I think from page 1 (okay, more like 13 or something) I fell in love with the characters. Noah, soft-spoken, charismatic, scared but full of expression. And Jude, daredevil, defiant, bold and brave, but scared. Yet what the author quickly makes clear is that these characters are flawed. It's not often that main characters in a book have flaws and dirty secrets. And if they do, those are exaggerated and often completely overwhelm the good side of them. But not in this book. Noah and Jude are real people. They mess up. They have guilty consciences. Their lives are messed up. But they'll always be there for each other, no matter what. They'll bring each other up on the darkest days. And even though they make mistakes, they move on. The characters in this book were just so true to life that I didn't doubt their story at all. After all, they were the type of people that could be living right across the street from me.

The reaction when you realize your neighbor is actually Clark Kent. 

One of the things I loved about this book is this amazing relationship Noah and Jude have. There's romance involved in this book, most definitely, but the key focus is a completely different type of love: the love of family, of twins specifically. Noah and Jude are connected in inexplicable ways. If one of them cries, the other feels sad even though the other does not know the former is crying. They don't have the famed 'twin telepathy' but they get each other, more than anyone else does.

And the art. The dang beautiful art. This book made me want to pick up a paintbrush and just cover my tiffany-blue walls with leaves and rocketships and music notes and stripes. Everywhere. This book made me want to actually get out of bed and get my lazy butt to an art museum. If anything, this book opened my eyes to what art really is. It isn't just a pretty picture. It's a story that demands to be heard. It's pain that demands to be felt. (TFIOS reference!) It's a feeling that you can't explain with a billion words. Art is expression, and this book made that clear with the beautiful tales of it.

And that title. I didn't get it at first, and was like, that's kinda cool, but it could be cooler. But then I read this passage in the book, where Jude trades all the oceans, stars and trees in the world and the sun for a drawing by Noah. And at that point, she goes, "I'll give you the sun." OMG so deep, you guys. So deep. I can't even anymore.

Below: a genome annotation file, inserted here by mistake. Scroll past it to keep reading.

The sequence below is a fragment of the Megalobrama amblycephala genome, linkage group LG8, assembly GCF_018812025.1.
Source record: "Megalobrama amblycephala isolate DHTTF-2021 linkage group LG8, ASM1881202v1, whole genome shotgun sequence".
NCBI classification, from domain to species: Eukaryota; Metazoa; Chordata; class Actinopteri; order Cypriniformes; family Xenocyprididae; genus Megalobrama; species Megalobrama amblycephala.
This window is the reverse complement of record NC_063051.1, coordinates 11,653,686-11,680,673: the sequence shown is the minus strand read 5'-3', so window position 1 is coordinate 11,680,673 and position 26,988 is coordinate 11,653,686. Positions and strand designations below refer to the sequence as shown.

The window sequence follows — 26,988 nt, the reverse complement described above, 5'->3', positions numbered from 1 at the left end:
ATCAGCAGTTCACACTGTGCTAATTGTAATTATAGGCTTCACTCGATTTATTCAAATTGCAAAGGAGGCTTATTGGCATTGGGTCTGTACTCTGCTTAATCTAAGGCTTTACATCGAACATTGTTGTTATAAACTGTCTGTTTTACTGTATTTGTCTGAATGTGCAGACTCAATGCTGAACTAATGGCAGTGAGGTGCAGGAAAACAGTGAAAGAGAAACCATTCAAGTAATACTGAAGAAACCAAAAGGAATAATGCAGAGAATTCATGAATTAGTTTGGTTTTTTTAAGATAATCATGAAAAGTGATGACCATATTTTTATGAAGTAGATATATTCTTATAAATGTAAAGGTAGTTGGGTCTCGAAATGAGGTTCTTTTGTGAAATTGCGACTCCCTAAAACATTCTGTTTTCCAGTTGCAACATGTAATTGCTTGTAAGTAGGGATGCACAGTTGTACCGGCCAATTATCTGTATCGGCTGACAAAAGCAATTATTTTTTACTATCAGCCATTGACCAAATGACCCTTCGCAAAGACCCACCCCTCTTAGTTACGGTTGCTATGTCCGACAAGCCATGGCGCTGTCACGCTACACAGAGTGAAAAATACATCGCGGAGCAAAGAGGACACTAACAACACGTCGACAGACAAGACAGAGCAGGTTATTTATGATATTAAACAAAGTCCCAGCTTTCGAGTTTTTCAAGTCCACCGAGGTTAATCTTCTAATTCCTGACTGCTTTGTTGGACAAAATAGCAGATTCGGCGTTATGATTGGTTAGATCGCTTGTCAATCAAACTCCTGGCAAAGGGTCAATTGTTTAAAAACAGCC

Now for my favorite part. Spoilers! Are you guys ready?

Another thing I loved about this book is that there is some insane character development going on. Noah finally gets over the fact he's gay, and Jude realizes that her boy boycott isn't going to bring her mom back. She puts on one of her breathtaking dresses instead of her blending in uniform and finally makes her dreams come true with Oscar, who was the guy she gave up the trees, oceans, stars, and the sun for. (Well, for a cubist drawing of him, but close enough.) They also grow apart but grow close in different ways. For example, Noah and Jude used to always match when they played rock-paper-scissors, but now they don't. But they love each other even more as a result of circumstances.

Circumstances meaning drama.

There's this part in the book where Jude says she got into CSA and Noah didn't. And I'm like Whaaaaaaaaa? How did that happen? Because no offense or anything, but Noah's a better artist than Jude. And then she confesses that she never sent Noah's application. That caused me to call Jude quite a few names in my brain. And then I find out that Noah knew the reason for their parent's divorce, but he never told Jude. And that their mom was in love with Guillermo, the sculptor who's mentoring Jude. So then they were both even. And, ohmigosh guys!!! At that point, everything came together. And I was so dang happy. I almost cried.

The only thing I wanted from this book was another bazillion pages to read. A lot more of amazing pages to devour and read again and again.

This book is one of the most beautiful ones I have ever read. Five stars for being a spectacular read!